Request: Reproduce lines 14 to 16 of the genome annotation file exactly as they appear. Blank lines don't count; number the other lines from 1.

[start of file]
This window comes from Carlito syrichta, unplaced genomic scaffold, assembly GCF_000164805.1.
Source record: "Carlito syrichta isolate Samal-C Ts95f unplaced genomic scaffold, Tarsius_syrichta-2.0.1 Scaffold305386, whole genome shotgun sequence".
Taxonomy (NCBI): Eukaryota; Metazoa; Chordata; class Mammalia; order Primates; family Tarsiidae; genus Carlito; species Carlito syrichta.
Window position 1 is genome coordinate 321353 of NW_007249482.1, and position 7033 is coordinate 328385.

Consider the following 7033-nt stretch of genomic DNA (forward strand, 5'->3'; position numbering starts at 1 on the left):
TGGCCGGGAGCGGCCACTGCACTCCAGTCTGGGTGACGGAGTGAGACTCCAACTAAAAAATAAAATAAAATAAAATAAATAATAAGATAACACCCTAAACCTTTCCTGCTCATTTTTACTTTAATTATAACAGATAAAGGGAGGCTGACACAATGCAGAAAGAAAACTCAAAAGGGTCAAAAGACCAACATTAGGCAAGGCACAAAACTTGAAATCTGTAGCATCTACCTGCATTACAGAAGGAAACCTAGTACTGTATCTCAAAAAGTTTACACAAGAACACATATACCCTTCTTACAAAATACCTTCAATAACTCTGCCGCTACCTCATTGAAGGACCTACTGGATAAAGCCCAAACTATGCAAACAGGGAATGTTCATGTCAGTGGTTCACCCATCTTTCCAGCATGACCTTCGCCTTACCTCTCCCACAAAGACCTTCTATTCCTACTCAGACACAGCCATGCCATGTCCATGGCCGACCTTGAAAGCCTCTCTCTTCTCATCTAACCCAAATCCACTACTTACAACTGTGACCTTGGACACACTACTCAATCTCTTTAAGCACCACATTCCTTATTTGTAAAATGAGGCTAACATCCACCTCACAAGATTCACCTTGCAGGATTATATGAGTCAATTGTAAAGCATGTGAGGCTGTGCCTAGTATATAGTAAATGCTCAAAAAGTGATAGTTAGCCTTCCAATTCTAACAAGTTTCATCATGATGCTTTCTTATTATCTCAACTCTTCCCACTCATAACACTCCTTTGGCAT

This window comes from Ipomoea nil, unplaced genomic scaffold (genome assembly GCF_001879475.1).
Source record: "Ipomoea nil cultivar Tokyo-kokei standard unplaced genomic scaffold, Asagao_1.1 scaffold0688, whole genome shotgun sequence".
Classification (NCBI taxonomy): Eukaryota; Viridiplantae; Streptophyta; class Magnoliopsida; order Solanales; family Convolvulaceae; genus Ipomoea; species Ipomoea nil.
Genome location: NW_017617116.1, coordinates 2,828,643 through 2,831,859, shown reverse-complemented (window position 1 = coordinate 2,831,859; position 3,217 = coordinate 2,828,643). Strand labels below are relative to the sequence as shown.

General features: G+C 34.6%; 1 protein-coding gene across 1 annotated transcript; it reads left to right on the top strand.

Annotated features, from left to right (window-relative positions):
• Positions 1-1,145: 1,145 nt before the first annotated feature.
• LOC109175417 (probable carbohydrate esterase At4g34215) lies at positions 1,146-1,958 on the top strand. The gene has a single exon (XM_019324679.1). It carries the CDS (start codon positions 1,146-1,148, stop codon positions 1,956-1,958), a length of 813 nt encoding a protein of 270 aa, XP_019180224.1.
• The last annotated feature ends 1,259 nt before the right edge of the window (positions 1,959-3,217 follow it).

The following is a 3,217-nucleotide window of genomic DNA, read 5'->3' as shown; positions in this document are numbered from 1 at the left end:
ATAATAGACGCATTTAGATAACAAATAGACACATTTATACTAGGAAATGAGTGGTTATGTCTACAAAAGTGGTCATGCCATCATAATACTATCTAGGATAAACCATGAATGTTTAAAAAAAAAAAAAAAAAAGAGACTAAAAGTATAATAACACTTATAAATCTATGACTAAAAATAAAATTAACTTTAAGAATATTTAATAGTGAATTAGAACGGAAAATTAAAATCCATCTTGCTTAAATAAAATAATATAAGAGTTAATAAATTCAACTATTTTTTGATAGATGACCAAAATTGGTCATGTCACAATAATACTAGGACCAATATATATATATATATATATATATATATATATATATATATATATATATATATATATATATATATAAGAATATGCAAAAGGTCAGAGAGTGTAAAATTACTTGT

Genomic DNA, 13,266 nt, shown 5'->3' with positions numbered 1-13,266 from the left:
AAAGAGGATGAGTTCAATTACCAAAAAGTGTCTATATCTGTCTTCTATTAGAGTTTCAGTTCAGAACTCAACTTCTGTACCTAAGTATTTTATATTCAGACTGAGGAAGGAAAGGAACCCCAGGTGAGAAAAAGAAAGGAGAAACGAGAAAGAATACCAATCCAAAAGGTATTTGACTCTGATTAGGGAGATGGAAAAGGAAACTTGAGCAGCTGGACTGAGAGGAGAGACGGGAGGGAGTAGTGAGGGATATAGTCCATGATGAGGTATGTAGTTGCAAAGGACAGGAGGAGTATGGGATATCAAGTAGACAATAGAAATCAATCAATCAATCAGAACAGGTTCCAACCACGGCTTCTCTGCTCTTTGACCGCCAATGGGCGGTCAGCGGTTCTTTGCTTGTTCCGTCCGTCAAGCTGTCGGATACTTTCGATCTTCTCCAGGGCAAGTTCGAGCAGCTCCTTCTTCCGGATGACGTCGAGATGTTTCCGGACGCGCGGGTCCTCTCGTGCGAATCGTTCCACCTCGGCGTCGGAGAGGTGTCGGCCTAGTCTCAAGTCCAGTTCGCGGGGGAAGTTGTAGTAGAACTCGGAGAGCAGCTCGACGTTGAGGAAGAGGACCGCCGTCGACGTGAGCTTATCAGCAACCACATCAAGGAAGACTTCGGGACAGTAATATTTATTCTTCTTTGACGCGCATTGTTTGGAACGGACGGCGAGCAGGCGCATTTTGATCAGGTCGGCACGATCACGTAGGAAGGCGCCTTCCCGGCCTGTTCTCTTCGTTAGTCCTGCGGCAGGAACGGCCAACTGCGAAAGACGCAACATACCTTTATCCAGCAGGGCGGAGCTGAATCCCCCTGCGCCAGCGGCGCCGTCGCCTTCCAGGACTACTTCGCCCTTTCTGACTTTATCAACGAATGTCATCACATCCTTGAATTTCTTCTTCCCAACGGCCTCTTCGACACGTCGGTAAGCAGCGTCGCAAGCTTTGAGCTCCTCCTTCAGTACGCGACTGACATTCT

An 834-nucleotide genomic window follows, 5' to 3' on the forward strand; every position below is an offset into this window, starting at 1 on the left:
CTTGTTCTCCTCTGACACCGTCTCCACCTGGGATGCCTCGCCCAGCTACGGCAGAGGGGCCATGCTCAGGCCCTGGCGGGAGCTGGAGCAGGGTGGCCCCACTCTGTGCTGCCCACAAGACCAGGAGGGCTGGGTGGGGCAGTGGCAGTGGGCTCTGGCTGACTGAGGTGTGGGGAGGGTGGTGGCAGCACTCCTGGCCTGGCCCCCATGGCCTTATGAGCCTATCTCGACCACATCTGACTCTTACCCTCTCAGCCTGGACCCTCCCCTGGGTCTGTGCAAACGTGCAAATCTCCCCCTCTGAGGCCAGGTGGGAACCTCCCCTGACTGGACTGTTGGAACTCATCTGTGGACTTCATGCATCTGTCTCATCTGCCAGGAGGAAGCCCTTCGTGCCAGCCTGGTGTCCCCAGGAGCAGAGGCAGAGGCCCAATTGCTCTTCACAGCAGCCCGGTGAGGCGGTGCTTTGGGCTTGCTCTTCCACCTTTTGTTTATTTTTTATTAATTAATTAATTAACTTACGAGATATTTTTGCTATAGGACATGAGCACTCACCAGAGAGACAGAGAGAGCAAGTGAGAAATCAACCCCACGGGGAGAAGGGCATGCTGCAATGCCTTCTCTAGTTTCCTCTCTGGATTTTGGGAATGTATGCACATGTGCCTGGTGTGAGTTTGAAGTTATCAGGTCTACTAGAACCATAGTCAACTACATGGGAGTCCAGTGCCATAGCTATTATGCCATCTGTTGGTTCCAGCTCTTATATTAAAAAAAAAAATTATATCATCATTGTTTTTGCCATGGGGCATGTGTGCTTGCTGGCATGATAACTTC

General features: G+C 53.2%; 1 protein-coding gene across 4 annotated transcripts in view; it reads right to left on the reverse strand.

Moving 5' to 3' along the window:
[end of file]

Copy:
• LOC109175417 (probable carbohydrate esterase At4g34215) lies at positions 1,146-1,958 on the top strand. The gene has a single exon (XM_019324679.1). It carries the CDS (start codon positions 1,146-1,148, stop codon positions 1,956-1,958), a length of 813 nt encoding a protein of 270 aa, XP_019180224.1.
• The last annotated feature ends 1,259 nt before the right edge of the window (positions 1,959-3,217 follow it).

The following is a 3,217-nucleotide window of genomic DNA, read 5'->3' as shown; positions in this document are numbered from 1 at the left end: